By far the most significant development in catering in recent years is the phenomenon of the gastropub. While they've been around for some time, their numbers have exploded in the last 12-18 months. More importantly, I've been amazed at the high standards demonstrated by the hundreds of these establishments we inspected when putting together my new guide.
Some 300 gastropubs have been included in the new Egon Ronay Guide to the Best Restaurants and Gastropubs in the UK 2006, published next Monday (21 November).
Where have all these excellent chefs been hiding? Characteristic of the phenomenon is the news that Jean-Christophe Novelli, a great chef who could certainly open and run an ambitious restaurant of first rank, is instead planning to open 10 gastropubs around London.
Gastropubs are a uniquely British phenomenon and their excellent food is generally coupled with a warm-hearted atmosphere often created by the owner's family. A predominance of young, charming staff counterbalances the sporadic lack of professional service.
A warning to all gastropubs, however: it would be short-sighted and counterproductive if your current success were to lead to an increase in your very reasonable prices. And don't be tempted to extend the seating capacity to the detriment of bar space. This would seriously reduce the pub-like atmosphere. So important did we believe this atmosphere to be that we decided not to include any establishment as a "gastropub" if it didn't serve draught beer.
A useful sidelight is the widespread use of local produce and suppliers. One gastropub we encountered prints the names of suppliers on the menu and even displays a photo of some in the dining room. The result is that you get excellent, very local cheeses, game shot perhaps within a few miles and properly hung, and possibly fish caught nearby hours before.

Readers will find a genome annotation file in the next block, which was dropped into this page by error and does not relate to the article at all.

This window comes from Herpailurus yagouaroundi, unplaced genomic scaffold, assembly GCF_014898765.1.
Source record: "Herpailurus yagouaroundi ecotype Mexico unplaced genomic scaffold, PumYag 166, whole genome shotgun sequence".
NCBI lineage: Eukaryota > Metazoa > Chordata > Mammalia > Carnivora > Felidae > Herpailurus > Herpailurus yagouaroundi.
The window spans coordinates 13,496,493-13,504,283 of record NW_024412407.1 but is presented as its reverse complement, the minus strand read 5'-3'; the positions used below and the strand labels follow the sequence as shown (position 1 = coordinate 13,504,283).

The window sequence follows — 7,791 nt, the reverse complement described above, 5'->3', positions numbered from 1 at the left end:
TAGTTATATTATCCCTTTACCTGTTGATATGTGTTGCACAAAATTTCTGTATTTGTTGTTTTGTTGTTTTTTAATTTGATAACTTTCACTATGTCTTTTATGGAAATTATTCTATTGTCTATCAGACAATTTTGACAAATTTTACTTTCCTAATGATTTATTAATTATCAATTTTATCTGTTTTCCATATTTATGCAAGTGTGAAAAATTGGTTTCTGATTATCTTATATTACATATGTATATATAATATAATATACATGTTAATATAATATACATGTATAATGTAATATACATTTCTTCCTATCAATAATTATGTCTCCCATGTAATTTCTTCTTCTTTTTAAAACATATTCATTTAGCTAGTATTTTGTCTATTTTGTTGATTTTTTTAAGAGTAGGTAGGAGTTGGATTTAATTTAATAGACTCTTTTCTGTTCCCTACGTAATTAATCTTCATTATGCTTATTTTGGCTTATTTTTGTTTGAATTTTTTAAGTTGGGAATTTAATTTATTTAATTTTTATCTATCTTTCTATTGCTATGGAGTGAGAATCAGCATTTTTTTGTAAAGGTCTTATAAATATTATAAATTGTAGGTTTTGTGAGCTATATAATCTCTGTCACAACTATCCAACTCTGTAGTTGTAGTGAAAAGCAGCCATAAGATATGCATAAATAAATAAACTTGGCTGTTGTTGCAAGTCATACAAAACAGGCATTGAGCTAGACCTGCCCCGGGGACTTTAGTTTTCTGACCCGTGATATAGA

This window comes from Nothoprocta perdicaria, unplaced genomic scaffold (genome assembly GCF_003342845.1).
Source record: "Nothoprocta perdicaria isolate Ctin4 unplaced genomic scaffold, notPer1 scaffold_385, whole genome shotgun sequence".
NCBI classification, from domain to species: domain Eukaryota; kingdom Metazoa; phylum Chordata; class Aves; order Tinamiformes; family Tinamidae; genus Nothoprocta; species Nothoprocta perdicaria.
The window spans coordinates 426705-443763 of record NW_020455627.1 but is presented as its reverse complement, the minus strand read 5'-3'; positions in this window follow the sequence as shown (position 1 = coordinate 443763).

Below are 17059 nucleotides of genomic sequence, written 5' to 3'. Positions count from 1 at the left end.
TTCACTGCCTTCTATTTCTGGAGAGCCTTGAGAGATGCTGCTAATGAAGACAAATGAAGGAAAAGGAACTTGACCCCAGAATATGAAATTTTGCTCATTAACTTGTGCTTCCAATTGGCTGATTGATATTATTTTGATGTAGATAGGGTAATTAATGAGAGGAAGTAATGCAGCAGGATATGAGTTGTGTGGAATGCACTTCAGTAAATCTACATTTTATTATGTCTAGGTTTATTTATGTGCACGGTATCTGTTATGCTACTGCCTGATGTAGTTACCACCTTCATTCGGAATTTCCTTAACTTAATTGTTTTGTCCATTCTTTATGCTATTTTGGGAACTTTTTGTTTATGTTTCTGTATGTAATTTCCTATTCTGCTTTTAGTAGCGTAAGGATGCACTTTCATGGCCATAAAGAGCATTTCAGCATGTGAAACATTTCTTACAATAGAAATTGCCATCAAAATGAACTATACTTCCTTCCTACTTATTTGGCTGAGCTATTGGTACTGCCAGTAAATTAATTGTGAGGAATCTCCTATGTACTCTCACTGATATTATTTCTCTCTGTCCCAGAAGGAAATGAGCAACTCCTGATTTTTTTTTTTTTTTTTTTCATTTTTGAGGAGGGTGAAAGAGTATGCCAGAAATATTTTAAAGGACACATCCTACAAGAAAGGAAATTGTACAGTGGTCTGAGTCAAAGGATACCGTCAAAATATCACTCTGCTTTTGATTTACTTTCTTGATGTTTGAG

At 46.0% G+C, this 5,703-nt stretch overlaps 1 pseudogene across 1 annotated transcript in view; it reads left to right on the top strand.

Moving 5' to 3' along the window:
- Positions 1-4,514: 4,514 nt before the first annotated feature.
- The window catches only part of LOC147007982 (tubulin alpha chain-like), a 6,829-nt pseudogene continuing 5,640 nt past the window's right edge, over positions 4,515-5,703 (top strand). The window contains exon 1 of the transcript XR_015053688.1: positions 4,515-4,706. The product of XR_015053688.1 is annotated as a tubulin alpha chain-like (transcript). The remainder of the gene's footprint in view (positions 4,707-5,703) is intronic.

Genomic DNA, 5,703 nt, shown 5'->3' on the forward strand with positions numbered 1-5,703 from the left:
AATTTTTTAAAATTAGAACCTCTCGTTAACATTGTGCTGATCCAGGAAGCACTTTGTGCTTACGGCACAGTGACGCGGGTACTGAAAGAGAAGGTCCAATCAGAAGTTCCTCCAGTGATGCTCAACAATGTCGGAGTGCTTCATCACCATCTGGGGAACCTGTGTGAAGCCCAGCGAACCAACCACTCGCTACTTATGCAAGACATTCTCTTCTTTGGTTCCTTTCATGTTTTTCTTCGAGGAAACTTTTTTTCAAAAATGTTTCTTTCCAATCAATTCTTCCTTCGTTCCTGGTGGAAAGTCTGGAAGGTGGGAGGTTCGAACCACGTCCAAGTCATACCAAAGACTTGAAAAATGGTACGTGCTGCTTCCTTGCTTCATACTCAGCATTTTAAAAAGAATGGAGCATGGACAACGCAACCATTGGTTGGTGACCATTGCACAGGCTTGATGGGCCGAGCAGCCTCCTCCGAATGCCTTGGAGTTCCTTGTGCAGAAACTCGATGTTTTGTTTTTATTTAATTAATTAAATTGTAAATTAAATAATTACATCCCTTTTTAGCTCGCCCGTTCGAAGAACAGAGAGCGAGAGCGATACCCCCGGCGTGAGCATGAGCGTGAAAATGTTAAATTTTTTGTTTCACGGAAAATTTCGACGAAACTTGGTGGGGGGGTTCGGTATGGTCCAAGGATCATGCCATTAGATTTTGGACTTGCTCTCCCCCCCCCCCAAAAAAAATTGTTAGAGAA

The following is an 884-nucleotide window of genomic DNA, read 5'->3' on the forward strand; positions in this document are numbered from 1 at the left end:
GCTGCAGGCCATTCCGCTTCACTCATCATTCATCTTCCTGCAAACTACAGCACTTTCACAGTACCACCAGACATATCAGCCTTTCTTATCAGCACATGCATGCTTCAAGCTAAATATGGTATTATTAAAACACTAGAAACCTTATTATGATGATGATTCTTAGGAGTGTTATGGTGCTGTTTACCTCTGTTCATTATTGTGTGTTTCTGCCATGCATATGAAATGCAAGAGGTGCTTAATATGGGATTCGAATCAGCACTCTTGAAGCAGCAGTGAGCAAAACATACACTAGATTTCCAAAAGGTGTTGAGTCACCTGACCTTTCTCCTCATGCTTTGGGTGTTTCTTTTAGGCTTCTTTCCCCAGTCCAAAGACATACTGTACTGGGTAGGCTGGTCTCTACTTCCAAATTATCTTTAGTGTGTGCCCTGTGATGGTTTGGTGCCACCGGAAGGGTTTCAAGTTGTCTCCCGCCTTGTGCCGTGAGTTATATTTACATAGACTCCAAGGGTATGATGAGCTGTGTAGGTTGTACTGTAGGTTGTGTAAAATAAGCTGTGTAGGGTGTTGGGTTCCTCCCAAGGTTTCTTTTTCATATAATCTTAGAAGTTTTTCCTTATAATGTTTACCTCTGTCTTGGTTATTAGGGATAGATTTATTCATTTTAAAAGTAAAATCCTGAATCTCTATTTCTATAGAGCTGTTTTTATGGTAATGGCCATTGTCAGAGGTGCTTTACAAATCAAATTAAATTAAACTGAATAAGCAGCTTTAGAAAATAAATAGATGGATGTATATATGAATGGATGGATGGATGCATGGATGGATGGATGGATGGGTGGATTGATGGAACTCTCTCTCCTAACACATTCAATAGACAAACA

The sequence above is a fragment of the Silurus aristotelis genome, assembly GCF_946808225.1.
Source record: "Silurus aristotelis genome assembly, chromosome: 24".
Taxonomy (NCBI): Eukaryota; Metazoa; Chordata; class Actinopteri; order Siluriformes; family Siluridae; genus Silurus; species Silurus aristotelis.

Wine lists are generally as practical as they are short. An unusually large number are available by the glass, and of course customers are welcome to choose a beer with their meal - not a choice welcome in many restaurants.
Ashley Hancill, head chef, the Pig's Ear, Chelsea
"Yes, definitely. I think it's about the confidence with which British chefs now cook. They've got the confidence to use British produce and cook it brilliantly. It's an exciting environment to exist in."
Ian Stoppani, owner, Bouchon de Bordelais, Battersea, London "Gastropubs have changed the face of casual dining in pubs in this country, but I wouldn't necessarily say they're serving traditional British fare. Some do, but not many offer dishes like smoked eels and horseradish, steak and kidney pie or toad in the hole. They're more likely to serve decent Continental-style food in a casual pub atmosphere."
Nigel Haworth, chef-patron, Northcote Manor and Ribble Valley Inns "It depends on how you define British food. To me, British food is about turning local produce and seasonal ingredients into real English dishes. In my experience the vast majority of gastropubs don't cook British food but tend to serve Anglo-French food."
Willie Deans, chef-proprietor, Deans at Let's Eat, Perth "No. A lot of gastropubs are geared towards high-volume, high-turnover menus that tend to offer more fast food. You can't beat going for a traditional meal in a real pub where the food hasn't been bought in."